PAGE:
I might have preceded this statement by saying that last fall, very soon after our meeting adjourned, that I went to St. Louis and attended the encampment of the Grand Army of the Republic, and presented a memorial to the Encampment setting forth the action of this Society, and requesting the co-operation of the Grand Army of the Republic. That matter was referred to a committee. A very able and proper report was made, and a committee was appointed with General Alger as chairman. General Palmer and General Beaver, two other comrades of the Grand
Army, were placed on the committee. A few days ago I had the pleasure of meeting General Alger in New York, and, after conferring upon this matter, we both decided that the time had come for a movement for raising the necessary funds. I see, since leaving Southern Illinois yesterday morning, that General Alger has issued the necessary call for funds in pursuance of the resolution of the Grand Army of the Republic, which was a contribution of ten cents per capita. So that you see we have made progressfirst, in securing the co-operation of the Grand Army of the Republic ; second, in securing the introduction of this resolution and a favorable report (and I have no doubt of its passage) for the location, for the metal and money for the pedestal. This will constitute the report, and I suppose that General Leggett and I, and the other members who may be here, will, no doubt, join in requesting some action on behalf of this Society to aid in this work.
I am happy to state that about $5,000 has already been raised for this work.
The President :—You want $22,000? General Raum :-Twenty-five for the pedestal and twenty-five for the statue. Thomas' only cost twenty-three or twenty-four. Of course, you can't tell precisely about the amount those things will cost.
The President:-You are right in naming $25,000. The Government, of course, will erect the pedestal.
You have heard the report. The Chairman asks time for further deliberation. With no objection, time is granted.
You imposed upon me, some five years ago, the duty of selecting one or two men, members of our Society, to read papers before us on interesting subjects, to be embodied in and form a part of our annual report. I, in my mind, selected General G. M. Dodge, who kindly and promptly consented, and, I am assured, is ready at all times to aid the Society in every way he possibly can. There is no better way than to put on record his valuable experience derived in the war and since the war, which I think quite as important as before Atlanta, where he was shot down. I also requested his surgeon, whose name I find on our register-Dr Hartshorn, of Cincinnati, Ohio-a modest gentleman, and one who has the largest experience, to give us his recollections. He has begged off. I then tried Rumsey, to have him give us his experience with the artillery, because the surgeons and the artıl.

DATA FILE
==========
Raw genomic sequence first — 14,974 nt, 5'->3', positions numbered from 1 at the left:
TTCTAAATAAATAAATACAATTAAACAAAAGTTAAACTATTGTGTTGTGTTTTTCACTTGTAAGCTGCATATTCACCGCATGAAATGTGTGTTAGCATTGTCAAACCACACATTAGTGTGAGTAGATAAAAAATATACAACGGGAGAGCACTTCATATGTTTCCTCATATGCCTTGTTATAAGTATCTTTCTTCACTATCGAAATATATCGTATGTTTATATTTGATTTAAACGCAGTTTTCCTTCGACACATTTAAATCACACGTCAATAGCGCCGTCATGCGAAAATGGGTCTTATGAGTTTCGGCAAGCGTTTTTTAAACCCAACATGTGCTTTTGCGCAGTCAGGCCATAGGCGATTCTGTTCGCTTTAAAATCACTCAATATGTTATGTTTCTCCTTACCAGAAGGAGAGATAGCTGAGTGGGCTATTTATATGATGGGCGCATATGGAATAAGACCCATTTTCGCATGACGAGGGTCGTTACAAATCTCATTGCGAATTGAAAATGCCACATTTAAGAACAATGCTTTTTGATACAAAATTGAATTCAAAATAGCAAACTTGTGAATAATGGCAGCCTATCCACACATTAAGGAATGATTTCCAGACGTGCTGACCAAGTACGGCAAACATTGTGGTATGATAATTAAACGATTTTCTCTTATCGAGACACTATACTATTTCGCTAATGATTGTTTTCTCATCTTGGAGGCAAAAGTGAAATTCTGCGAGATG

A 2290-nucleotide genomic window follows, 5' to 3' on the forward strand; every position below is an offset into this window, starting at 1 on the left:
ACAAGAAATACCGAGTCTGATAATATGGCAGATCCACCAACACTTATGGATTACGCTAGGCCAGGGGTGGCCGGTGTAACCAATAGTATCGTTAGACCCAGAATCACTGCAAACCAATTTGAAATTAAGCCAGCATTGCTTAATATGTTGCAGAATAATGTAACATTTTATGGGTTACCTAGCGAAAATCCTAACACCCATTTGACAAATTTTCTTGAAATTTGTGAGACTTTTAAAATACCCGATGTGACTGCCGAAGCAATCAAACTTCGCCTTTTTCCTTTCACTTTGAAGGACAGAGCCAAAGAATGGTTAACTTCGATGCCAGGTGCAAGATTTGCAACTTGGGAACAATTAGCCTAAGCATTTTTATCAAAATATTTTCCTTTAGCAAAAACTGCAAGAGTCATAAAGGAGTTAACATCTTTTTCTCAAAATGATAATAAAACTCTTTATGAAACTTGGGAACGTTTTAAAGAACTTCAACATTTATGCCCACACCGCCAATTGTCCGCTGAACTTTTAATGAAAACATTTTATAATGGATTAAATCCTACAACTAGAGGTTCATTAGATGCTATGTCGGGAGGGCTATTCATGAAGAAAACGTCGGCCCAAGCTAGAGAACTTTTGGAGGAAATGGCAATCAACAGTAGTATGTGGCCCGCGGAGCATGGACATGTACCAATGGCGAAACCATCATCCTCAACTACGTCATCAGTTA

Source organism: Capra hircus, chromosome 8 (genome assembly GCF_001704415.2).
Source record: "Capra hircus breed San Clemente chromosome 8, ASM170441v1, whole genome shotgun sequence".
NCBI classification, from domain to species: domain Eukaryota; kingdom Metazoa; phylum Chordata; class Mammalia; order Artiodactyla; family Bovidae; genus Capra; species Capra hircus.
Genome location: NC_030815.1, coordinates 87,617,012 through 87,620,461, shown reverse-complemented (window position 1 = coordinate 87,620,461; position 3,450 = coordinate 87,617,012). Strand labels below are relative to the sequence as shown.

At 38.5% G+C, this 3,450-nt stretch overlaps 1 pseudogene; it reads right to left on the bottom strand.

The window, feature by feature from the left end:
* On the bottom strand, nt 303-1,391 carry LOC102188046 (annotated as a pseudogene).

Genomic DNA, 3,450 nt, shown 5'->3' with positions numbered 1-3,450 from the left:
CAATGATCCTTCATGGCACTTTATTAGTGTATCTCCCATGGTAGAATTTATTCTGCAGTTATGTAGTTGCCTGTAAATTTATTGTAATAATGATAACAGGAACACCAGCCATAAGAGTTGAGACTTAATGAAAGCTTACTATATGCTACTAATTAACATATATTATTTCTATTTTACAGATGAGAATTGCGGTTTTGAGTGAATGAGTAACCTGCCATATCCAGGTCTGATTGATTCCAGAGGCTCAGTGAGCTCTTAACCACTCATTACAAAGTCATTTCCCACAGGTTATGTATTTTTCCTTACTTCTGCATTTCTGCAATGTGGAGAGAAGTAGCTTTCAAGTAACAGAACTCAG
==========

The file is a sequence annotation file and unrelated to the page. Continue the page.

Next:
lery seem to think they have been overlooked, in considering the claims of the larger body of the infantry and the line. Only one consented. He is General G. M. Dodge. With your consent, having appointed our committees, and started the wheel in motion, we will invite General Dodge to read his paper.
General Dodge proceeded to read his paper as follows:
MR. PRESIDENT AND COMPANIONS OF THE ARMY OF THE TENNESSEE :
“Habit," says Carlyle, “is the deepest law of nature ; it is our supreme strength.”
Likewise, to use the words of a compeer of Carlyle : “In a great majority of things, habit is a greater plague than ever afflicted Egypt.”
I hasten to add my endorsement to both these observations. Nothing less than the truth contained in the former, I think all here who know me will admit, could support one like myself, whose life-long pursuits unfit him for the role I have to accept, and subject him to the keen edge of the truth contained in the latter, in obeying such an order as the following:
FIFTH AVENUE HOTEL, I